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Economic and Social History
Visiting students should have at least 3 History courses at grade B or above (or be predicted to obtain this). We will only consider University/College level courses. Applicants should note that, as with other popular courses, meeting the minimum does NOT guarantee admission. ** as numbers are limited, visiting students should contact the Visiting Student Office directly for admission to this course **
SCQF Level 10 (Year 3 Undergraduate)
The course examines the development of the US economy from the 1920s to the present day. Initially we will consider the prosperity of the 1920s, and why this proved fragile. Attention will be given to the new patterns of consumer spending, and how these were made possible by new technology and marketing methods. The positions of the banking and farm sectors will also be considered, as will the changing position of the USA in the world economy. The economic collapse of 1929-33 will be assessed, taking account of the varying theoretical perspectives of economists. Thereafter the economic policies of the New Deal will be examined, and their roles in promoting or retarding recovery from the Great Depression will be gauged. The extent that World War Two marked an economic watershed for the USA will be investigated, as will the economic consequences of higher military spending since 1945. Particular attention will be paid to understanding the productivity record of the US economy, and its consequences for the changing international economic position of the USA. The causes of the economic slowdown of the 1970 will be assessed, as will the extent to which Reagan's economic policies of the 1980s led to improved performance, and to the 'New Economy' of the 1990s. Attention will also be given to the demographic and labour forces changes of the years since 1945, and how these contributed to the productivity and growth performance of the US economy.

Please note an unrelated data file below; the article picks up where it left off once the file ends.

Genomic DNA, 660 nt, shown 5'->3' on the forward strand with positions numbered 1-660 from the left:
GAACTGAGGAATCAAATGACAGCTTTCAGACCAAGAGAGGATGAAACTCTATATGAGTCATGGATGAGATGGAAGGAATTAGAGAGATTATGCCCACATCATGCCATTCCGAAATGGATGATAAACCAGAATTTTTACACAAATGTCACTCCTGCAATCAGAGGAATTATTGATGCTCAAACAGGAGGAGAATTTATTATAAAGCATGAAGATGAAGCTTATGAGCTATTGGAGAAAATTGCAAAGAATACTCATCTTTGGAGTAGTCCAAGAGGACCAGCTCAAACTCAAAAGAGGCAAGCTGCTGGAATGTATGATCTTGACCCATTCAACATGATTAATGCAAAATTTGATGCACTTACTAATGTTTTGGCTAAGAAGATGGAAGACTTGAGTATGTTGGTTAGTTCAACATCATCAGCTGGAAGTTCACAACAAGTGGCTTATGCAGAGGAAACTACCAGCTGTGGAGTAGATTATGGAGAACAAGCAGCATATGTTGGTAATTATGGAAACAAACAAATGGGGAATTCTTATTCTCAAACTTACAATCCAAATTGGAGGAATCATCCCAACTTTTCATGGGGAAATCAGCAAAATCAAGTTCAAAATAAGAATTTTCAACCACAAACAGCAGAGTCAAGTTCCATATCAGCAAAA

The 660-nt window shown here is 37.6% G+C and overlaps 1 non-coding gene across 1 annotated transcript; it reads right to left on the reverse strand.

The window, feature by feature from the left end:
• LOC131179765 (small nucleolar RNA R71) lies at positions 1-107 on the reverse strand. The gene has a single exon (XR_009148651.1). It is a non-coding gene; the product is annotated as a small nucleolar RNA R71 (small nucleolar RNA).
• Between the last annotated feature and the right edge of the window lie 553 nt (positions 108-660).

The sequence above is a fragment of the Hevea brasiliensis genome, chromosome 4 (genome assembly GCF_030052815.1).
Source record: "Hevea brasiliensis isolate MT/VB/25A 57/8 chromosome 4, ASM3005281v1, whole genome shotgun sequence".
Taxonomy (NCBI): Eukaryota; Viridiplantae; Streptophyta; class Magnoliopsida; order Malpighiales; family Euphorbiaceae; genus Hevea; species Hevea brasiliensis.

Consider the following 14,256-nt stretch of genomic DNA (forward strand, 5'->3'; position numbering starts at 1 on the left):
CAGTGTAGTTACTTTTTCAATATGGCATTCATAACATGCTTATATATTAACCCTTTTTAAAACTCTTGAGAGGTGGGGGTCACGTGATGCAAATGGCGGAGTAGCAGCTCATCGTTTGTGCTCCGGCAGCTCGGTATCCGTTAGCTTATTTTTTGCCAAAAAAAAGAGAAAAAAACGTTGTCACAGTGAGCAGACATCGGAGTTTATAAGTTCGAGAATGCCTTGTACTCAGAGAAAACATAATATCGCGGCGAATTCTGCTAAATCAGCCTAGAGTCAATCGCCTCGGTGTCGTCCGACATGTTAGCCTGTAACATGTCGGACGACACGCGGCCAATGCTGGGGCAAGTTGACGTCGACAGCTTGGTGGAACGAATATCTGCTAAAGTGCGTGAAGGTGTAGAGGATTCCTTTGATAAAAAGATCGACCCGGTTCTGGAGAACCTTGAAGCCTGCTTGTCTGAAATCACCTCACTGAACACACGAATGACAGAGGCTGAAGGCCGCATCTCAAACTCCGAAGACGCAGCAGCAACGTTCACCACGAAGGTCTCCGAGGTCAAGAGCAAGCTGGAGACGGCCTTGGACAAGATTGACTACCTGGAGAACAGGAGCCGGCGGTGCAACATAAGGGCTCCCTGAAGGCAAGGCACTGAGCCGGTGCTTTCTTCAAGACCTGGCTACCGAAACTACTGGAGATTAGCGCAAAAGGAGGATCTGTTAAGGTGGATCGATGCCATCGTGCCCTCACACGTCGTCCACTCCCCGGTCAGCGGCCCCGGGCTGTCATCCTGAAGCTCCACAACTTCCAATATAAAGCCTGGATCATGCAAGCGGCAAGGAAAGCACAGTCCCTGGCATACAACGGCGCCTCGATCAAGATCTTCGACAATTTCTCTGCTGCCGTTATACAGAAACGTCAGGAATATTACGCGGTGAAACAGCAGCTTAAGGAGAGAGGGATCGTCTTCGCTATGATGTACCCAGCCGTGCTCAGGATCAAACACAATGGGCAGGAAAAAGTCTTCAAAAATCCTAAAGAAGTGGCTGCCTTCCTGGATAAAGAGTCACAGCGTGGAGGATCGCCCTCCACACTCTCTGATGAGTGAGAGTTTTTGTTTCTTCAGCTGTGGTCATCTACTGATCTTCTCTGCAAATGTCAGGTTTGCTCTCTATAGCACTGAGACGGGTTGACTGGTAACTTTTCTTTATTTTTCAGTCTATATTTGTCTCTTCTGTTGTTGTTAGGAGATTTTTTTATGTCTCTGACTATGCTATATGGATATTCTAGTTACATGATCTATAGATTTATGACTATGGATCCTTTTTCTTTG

College of Humanities and Social Science
School of History, Classics and Archaeology
This article was published on Feb 24, 2012